I watched Waiting for Superman in a nearly empty theater on E Street in Washington, DC two years ago. I went with one of my ASP (American Studies Program) roommates, a student from Whitworth University in Washington State. We had talked about education for a while before we saw the movie – comparing notes on our different high schools (mine private, hers public), and what it is we wanted to see for education in the US. The movie sobered us. We rode back to our apartment building on the D6 bus talking softly about how much harder these things were than we had understood.
A few months later, my close friend Joanna and I traipsed through the commuter line and the T out to Tufts University, to see a screening of Race to Nowhere. We plodded through late February snow, came in just a few minutes late, snuck between rows of teachers and concerned parents. The film, which chronicles the difficulties of overachieving, of grades and homework and testing, was just as sobering as Waiting for Superman. The two titles even echoed each other, I commented to Joanna as we waited for our commuter rail back to Beverly. The titles are about our plight in education – the frenzied race to nowhere, and our casting to the skies for some kind of superhuman solution. We know something has broken; but we don’t know where to go to fix it. We know that we’re climbing to the top of a ladder with no real destination, but when we get there, our ladder swaying in the wind, we look for Superman to save us.
I’ve cared about education for a long time, but these two movies prompted me to think about educational justice, beyond “just” education. What does justice look like in a system that chooses schools and children by lottery? What does it look like when funding is determined by performance and results, not known and felt needs? I know that our system lacks justice. According to the Center for Public Justice’s guideline for education, “With its support of schooling and its mandate that all children receive an education, government should concentrate on upholding public equity provisions, assuring that each child has fair access to quality education.” The government has a real role to play in assuring that children in this country have fair access to quality education. To do educational justice to children is to ensure that a variety of schools are funded and supported.
But the state is not a good judge of what kind of education best suits each child, or what success means to each school. In their guidelines, CPJ observes, “Parents bear primary responsibility for the nurture and education of their children. This fact is recognized in both American and international law.” So to do educational justice, the state must help parents make wise choices; it should not make those decisions itself. In Race to Nowhere, I remember hearing parents worried about what the standards of achievement do to their children – the lack of sleep, the lack of self-confidence, the anxiety, depression, and, ultimately, underperformance of those children in college and beyond. Psychologists and educational experts say that the state’s standards aren’t the most helpful measures of children’s achievement or learning. So educational justice means being more creative, and supporting creative efforts to match our measurement to real indicators of success. It means emphasizing support where it’s needed, not where success has already been achieved.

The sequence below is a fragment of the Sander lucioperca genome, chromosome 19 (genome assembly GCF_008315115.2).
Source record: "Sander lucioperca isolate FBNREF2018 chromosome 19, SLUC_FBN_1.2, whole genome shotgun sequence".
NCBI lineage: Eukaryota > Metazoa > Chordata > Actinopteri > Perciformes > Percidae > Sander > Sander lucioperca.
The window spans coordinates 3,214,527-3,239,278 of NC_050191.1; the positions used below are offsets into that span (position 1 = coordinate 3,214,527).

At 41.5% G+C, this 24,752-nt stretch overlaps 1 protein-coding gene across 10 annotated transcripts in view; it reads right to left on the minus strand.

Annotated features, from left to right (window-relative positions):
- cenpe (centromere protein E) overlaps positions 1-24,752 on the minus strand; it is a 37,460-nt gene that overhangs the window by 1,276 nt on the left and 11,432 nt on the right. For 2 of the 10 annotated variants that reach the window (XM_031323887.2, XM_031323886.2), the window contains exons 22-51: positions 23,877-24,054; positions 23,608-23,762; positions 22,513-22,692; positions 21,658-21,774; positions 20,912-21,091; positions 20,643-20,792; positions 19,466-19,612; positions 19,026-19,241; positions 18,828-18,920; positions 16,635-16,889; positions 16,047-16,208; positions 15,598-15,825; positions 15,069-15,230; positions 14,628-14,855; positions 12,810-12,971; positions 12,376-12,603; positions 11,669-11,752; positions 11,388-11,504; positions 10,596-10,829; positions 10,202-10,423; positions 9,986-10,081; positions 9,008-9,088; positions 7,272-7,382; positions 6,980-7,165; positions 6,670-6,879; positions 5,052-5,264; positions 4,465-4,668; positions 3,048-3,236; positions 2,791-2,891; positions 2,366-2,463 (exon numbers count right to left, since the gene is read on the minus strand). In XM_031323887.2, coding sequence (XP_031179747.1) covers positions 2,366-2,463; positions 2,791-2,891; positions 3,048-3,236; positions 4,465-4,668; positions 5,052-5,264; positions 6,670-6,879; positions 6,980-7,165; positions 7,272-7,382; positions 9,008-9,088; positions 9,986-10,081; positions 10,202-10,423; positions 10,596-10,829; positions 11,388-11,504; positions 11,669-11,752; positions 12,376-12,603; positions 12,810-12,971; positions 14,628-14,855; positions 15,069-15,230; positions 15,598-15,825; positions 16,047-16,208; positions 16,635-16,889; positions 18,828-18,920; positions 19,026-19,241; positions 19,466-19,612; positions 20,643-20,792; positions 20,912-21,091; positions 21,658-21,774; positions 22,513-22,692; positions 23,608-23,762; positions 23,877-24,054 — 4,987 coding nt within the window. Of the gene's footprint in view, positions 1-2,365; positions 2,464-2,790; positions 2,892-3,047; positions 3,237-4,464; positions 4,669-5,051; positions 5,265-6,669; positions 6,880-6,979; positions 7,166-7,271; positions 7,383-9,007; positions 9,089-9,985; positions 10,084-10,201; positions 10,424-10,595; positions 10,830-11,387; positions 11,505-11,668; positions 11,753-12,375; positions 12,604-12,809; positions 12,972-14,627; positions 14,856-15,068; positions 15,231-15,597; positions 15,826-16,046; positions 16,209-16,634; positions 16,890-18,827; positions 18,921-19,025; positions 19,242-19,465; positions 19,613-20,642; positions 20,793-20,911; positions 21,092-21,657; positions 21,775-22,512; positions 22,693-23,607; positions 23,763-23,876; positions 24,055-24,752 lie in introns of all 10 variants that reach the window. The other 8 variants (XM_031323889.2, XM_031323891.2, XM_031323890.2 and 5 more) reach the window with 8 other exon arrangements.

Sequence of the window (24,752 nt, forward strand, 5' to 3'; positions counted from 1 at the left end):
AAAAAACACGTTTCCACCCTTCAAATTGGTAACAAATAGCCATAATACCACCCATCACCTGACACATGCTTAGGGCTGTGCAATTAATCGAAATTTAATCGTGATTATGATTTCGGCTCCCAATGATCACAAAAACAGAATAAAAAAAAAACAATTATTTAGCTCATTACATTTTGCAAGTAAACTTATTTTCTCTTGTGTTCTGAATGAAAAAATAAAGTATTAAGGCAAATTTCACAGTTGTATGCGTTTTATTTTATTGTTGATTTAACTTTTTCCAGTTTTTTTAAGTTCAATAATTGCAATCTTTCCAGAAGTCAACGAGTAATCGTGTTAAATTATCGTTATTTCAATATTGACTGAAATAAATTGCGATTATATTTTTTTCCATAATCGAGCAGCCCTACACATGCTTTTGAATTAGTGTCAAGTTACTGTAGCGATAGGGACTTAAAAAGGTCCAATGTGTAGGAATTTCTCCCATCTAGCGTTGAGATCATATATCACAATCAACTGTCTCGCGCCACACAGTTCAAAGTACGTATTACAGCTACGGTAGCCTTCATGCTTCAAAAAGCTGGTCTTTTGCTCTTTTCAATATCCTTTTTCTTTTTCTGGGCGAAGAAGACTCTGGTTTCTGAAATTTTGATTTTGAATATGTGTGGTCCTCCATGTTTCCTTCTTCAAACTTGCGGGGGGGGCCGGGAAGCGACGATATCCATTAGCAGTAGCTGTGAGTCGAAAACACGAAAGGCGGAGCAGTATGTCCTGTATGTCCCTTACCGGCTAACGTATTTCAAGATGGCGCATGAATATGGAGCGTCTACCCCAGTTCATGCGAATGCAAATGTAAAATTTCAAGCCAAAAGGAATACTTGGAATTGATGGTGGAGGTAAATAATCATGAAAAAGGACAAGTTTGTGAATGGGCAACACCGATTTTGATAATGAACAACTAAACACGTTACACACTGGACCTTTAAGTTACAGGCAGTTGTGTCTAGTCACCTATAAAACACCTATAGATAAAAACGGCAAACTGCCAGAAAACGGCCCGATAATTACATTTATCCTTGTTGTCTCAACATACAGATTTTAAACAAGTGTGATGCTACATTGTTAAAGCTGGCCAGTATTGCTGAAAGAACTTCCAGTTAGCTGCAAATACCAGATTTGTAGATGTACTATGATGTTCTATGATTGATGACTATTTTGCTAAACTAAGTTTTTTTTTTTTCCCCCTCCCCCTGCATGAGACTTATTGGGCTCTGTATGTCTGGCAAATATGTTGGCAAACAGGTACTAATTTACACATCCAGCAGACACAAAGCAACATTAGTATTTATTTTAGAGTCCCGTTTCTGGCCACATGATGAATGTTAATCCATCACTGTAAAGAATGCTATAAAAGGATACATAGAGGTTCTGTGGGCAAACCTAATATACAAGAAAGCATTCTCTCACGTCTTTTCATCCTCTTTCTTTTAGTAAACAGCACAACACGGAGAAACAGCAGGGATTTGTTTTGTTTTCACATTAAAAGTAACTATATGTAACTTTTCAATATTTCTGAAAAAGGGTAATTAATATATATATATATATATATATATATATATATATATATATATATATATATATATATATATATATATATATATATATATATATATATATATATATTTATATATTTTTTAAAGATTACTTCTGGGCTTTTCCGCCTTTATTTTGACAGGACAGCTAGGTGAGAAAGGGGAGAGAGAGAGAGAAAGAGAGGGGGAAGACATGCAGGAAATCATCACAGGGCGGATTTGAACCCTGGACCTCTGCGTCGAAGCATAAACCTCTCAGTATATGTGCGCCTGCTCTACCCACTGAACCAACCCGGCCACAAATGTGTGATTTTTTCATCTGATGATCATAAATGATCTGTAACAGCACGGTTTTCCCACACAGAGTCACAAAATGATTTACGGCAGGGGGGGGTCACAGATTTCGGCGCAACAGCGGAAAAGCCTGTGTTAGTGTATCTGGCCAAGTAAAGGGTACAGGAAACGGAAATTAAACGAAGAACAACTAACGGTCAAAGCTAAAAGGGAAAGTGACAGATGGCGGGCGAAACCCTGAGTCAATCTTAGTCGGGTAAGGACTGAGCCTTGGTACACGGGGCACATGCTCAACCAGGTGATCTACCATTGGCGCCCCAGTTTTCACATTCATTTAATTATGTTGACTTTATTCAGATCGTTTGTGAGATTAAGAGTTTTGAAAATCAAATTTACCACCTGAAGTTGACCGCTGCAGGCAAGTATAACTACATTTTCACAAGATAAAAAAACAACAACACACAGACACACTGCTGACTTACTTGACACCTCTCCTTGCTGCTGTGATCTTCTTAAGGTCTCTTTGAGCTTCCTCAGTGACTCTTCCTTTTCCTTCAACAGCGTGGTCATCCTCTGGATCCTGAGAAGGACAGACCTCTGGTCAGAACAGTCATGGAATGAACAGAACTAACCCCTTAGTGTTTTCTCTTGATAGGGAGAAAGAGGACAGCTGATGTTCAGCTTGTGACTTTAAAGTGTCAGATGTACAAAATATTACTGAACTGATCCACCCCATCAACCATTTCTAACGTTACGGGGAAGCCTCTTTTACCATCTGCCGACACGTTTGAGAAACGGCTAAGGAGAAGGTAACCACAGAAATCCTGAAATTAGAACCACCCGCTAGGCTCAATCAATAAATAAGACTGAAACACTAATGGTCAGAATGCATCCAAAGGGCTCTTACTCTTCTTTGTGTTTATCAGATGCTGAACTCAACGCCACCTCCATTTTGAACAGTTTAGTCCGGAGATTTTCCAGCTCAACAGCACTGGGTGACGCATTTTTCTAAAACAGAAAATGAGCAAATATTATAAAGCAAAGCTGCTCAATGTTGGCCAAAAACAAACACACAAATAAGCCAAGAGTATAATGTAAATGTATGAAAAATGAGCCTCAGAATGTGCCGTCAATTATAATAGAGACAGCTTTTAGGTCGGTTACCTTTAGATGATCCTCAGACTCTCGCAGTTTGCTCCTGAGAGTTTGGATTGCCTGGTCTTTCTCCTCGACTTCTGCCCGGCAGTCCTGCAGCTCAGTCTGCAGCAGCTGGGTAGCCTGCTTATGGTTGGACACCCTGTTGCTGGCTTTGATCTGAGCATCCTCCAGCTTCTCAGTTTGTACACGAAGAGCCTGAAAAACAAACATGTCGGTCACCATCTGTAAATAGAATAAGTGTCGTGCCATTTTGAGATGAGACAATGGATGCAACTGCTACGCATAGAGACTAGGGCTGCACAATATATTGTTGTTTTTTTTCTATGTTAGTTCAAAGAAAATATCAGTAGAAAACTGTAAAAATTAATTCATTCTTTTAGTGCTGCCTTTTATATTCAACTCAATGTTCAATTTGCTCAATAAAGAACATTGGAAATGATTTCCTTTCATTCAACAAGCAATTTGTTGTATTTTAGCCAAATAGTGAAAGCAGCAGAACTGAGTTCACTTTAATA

Real justice is about the various institutions of civil society respecting one another. It is about all institutions seeing the goals that they share, having a vision of the common good and the fullest, richest, most alive expression of human flourishing, and working towards that common vision in their respective place. So parents work with schools, and schools with governments, and governments with non-profits and churches, and churches with families and beyond. This common vision is a thread that binds us, a hope we press towards. But it’s also what distinguishes us in our roles: it tells us that the state doesn’t measure success well compared with teachers and schools, that families can’t ensure equal access the same way that a government can.
I care about educational justice because education matters for success. Because children who are inspired to dream of big things often go on to achieve big things. Because no one should be limited in their imagining, or live without discovering all that they could become. But I also care simply because learning is an essential part of being human, and all humans ought to be given a chance to really, truly learn. My beloved high school, the Waring School, taught me that, “We assume that learning is, in and of itself, an essential and defining human activity that involves the whole person throughout life.” I continue to be inspired by that idea. Justice in education matters because we are learners. And we should all be given the space to grow in that learning, and in a love of learning, not hampered by our circumstances or places. That’s what I fight for. That’s why I care.